Again, as with the previous patch, this is almost certainly not something that could be accepted into the official OpenBSD source tree. Some kind person with much deeper knowledge of what is going on (both regarding OpenBSD kernel internals as well as innards of the RK3399 SoC) would be needed to come up with an acceptable fix. I regret to say that I am not that person; I’m just poking around in the dark.

Installing via the “real” console

Thinking about it, the above bootloader and kernel improvements should also enable us to install OpenBSD on the Pinebook Pro with no need for a serial terminal at all. To verify this theory, I went through the steps of building an OpenBSD base system release, the end result of which (among many other archives and binaries) is the bsd.rd ramdisk kernel that runs the installer.

I followed the steps laid out under section 4. Make and validate the base system release as described in release(8).

The only step worth documenting here is the creation of the temporary filesystem (mounted with noperm) required to contain the destination area where the release is assembled. First I created the mount point /var/dest and set up its ownership and permissions as required. Then I added this entry to /etc/fstab:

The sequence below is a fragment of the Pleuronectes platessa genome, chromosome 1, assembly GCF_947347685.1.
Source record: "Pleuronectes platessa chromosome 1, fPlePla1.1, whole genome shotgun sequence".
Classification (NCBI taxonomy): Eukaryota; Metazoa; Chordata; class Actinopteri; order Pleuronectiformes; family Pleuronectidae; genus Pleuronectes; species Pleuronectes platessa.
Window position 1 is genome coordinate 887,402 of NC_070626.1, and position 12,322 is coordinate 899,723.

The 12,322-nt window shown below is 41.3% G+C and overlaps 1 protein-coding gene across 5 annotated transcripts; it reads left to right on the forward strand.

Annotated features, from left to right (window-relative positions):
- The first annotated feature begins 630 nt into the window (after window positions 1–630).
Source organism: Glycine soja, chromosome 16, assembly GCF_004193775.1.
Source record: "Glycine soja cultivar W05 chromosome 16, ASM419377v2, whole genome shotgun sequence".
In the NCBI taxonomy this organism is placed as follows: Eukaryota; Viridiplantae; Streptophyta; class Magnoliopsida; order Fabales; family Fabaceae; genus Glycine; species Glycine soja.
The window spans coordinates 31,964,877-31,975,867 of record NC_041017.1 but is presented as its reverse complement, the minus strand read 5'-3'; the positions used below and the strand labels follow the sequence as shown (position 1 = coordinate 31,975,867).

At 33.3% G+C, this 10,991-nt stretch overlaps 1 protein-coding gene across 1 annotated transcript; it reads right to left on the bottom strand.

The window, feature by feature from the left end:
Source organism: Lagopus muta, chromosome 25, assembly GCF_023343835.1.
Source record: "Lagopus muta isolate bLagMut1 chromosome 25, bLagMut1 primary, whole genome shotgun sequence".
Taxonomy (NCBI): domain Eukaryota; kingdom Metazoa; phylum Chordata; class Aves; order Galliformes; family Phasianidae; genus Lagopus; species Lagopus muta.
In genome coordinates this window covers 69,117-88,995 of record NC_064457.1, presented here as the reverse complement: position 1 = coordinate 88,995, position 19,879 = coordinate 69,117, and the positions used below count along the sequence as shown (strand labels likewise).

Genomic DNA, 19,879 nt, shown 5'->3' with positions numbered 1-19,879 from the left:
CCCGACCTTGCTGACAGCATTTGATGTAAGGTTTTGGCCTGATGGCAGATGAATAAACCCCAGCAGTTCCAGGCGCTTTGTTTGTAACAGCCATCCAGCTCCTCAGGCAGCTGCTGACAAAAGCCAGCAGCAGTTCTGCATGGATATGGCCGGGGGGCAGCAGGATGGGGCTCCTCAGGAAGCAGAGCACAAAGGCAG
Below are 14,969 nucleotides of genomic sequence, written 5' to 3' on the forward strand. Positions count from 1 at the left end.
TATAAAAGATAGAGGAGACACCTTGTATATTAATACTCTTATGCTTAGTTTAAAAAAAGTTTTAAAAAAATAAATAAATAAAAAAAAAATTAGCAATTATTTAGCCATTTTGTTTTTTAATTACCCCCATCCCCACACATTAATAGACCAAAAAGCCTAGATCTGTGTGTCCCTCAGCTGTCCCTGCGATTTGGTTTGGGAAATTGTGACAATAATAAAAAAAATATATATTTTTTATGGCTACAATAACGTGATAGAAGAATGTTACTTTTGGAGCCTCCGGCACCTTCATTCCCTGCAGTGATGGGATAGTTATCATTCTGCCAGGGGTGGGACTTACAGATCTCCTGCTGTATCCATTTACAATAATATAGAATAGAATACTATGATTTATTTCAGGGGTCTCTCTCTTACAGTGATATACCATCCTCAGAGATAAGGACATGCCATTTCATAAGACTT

swap /var/dest mfs rw,noperm,-s=1024m 0 0

Finally, I mounted the filesystem via mount /var/dest. This gave me a newly created, empty memory-backed filesystem with a capacity of 1 GB. I created /var/release as the release output directory, and set it up the same way, only without mounting a special filesystem on it.

Having built the base system release, I copied the newly generated /var/release/bsd.rd to / and rebooted, directing the OpenBSD bootloader at this ramdisk kernel:

boot> boot /